The data-basic package

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Versions 0.2.0.0, 0.2.0.1, 0.2.0.2, 0.2.0.3
Change log CHANGELOG.md
Dependencies aeson (>=1.0.2.1), base (>=4.7 && <5), binary (>=0.8.3.0), bytestring (>=0.10.8.1), cases (>=0.1.3.2), containers (>=0.5.7.1), hssqlppp (>=0.6.0), lens (>=4.15.1), lens-aeson (>=1.0.0.5), mtl (>=2.2.1), overload (>=0.1.0.4), postgresql-simple (>=0.5.2.1), simple-effects (>=0.9.0.0), string-conv (>=0.1.2), template-haskell (>=2.11.1.0), text (>=1.2.2.1), time (>=1.6.0.1) [details]
License MIT
Author Nikola Henezi, Luka Horvat
Maintainer nikola@henezi.com, luka.horvat9@gmail.com
Category Database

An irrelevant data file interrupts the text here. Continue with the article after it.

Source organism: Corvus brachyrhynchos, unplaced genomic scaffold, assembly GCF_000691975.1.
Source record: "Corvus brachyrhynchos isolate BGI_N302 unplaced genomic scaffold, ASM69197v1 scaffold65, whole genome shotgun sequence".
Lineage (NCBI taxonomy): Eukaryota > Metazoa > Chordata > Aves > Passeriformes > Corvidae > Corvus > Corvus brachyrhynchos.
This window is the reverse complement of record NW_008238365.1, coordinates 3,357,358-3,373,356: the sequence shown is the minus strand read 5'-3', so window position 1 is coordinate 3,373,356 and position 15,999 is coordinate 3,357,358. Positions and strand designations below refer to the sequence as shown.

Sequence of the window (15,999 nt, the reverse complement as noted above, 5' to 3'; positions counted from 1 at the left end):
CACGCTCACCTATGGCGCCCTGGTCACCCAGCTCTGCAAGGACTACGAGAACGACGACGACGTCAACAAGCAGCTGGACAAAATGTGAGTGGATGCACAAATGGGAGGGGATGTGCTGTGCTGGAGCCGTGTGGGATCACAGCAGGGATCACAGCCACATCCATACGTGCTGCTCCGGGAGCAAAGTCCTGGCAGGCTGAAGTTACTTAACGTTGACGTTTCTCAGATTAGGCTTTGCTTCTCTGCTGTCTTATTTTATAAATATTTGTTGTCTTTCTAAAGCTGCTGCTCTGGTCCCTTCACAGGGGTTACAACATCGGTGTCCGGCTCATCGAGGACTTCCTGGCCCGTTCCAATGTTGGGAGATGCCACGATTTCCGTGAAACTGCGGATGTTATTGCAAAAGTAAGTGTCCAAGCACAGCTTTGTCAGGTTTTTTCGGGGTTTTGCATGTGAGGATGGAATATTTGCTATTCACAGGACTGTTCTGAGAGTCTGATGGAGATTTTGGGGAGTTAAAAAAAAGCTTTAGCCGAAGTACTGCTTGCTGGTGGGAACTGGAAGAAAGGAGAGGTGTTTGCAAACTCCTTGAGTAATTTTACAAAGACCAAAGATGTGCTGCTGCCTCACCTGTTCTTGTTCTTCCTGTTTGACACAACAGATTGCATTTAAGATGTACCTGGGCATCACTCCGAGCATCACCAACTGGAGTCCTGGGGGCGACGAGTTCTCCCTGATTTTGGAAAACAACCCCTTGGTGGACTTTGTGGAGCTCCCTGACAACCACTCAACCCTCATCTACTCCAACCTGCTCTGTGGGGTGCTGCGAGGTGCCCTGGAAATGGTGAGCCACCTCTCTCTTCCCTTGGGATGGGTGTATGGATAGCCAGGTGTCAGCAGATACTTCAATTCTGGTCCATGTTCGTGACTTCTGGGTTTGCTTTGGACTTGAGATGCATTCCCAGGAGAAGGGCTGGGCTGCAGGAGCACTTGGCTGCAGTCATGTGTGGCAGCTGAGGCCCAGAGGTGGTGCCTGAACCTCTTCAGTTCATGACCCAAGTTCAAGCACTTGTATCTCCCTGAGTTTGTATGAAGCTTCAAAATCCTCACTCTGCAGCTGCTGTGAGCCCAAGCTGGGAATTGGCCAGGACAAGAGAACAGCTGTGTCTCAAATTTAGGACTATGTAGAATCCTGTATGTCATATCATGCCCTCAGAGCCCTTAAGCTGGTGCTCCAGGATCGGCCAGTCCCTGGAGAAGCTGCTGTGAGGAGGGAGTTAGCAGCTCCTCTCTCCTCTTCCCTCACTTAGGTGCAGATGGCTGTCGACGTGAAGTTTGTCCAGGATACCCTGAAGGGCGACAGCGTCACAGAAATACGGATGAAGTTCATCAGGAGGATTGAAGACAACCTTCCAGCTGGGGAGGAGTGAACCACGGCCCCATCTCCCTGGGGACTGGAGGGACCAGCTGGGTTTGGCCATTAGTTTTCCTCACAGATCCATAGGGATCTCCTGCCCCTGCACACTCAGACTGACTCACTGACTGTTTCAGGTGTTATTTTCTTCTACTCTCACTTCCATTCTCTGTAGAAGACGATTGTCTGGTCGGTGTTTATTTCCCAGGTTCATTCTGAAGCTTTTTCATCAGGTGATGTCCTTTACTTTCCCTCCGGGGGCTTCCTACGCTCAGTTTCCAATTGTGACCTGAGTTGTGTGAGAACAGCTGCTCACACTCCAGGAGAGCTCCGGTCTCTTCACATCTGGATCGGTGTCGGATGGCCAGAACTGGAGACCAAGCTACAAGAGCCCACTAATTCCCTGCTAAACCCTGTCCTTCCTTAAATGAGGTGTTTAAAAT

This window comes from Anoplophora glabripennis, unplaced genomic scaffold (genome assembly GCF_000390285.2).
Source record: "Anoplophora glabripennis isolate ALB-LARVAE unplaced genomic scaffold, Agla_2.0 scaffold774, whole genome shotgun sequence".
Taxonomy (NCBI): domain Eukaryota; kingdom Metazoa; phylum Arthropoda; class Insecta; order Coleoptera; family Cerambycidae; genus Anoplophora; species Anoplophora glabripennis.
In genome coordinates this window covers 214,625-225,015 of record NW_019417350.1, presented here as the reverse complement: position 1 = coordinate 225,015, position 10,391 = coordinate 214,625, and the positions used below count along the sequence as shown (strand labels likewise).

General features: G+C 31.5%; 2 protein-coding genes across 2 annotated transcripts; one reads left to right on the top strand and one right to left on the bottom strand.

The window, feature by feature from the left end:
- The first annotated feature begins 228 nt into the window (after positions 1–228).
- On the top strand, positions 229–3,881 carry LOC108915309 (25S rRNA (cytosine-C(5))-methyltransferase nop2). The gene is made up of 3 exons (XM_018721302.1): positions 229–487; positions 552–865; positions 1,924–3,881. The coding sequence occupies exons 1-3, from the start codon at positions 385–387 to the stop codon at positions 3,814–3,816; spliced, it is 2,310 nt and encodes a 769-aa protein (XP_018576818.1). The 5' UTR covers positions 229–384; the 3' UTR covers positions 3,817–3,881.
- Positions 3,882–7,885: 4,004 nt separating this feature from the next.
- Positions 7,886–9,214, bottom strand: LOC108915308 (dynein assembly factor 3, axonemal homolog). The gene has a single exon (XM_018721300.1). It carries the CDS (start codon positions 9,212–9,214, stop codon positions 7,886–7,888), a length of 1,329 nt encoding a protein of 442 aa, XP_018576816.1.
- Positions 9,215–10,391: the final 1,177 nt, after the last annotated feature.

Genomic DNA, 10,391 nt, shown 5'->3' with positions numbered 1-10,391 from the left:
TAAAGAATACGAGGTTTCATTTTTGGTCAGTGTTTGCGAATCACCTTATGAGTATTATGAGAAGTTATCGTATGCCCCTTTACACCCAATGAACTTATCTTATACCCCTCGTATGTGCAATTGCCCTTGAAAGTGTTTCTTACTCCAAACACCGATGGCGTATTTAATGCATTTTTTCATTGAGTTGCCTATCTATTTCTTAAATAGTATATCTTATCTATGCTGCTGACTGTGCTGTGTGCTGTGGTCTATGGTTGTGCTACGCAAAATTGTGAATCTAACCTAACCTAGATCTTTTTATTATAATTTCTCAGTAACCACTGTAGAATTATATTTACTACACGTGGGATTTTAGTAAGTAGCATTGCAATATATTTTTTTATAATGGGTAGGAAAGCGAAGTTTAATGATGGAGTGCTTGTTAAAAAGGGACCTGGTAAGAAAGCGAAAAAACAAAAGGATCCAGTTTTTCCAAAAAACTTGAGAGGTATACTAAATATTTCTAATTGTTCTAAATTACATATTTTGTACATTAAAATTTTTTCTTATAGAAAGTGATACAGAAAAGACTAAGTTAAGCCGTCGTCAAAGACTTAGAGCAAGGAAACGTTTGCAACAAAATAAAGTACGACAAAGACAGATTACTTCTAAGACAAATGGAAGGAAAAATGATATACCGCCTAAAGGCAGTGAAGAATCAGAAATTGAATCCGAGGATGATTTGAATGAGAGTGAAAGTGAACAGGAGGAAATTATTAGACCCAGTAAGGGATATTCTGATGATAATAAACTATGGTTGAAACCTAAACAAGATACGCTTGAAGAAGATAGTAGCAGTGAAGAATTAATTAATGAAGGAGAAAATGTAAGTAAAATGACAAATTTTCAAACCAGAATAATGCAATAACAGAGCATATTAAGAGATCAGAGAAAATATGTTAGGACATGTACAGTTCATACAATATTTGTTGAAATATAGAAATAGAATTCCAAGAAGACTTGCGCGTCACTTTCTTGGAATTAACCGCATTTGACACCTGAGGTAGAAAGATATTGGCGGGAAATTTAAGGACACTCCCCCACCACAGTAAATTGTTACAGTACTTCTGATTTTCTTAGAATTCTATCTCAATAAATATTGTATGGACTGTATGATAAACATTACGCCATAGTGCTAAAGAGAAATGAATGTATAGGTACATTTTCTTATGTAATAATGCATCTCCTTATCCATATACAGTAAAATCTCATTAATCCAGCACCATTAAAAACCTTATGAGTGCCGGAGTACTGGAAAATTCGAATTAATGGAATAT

Home page https://gitlab.com/haskell-hr/basic
Source repository head: git clone https://gitlab.com/haskell-hr/basic.git
Uploaded Tue Jul 4 14:11:57 UTC 2017 by darwin226
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Downloads 168 total (19 in the last 30 days)
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Status Docs uploaded by user [build log]
Last success reported on 2017-07-04 [all 1 reports]
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Readme for data-basic-0.2.0.3

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This is a guide on how to get started with basic. Each commit to this repository represents a single step of the guide. We'll cover the motivation and the general description of the library and how to use it, which consists of declaring your schema, generating the model and manipulating the data.

About

Basic is a database library with 4 main objectives, roughly prioritized from first to last.

Ease of use for the most common use cases

While SQL allows for a large number of ways to manipulate your data, people use a small subset of them in the majority of cases.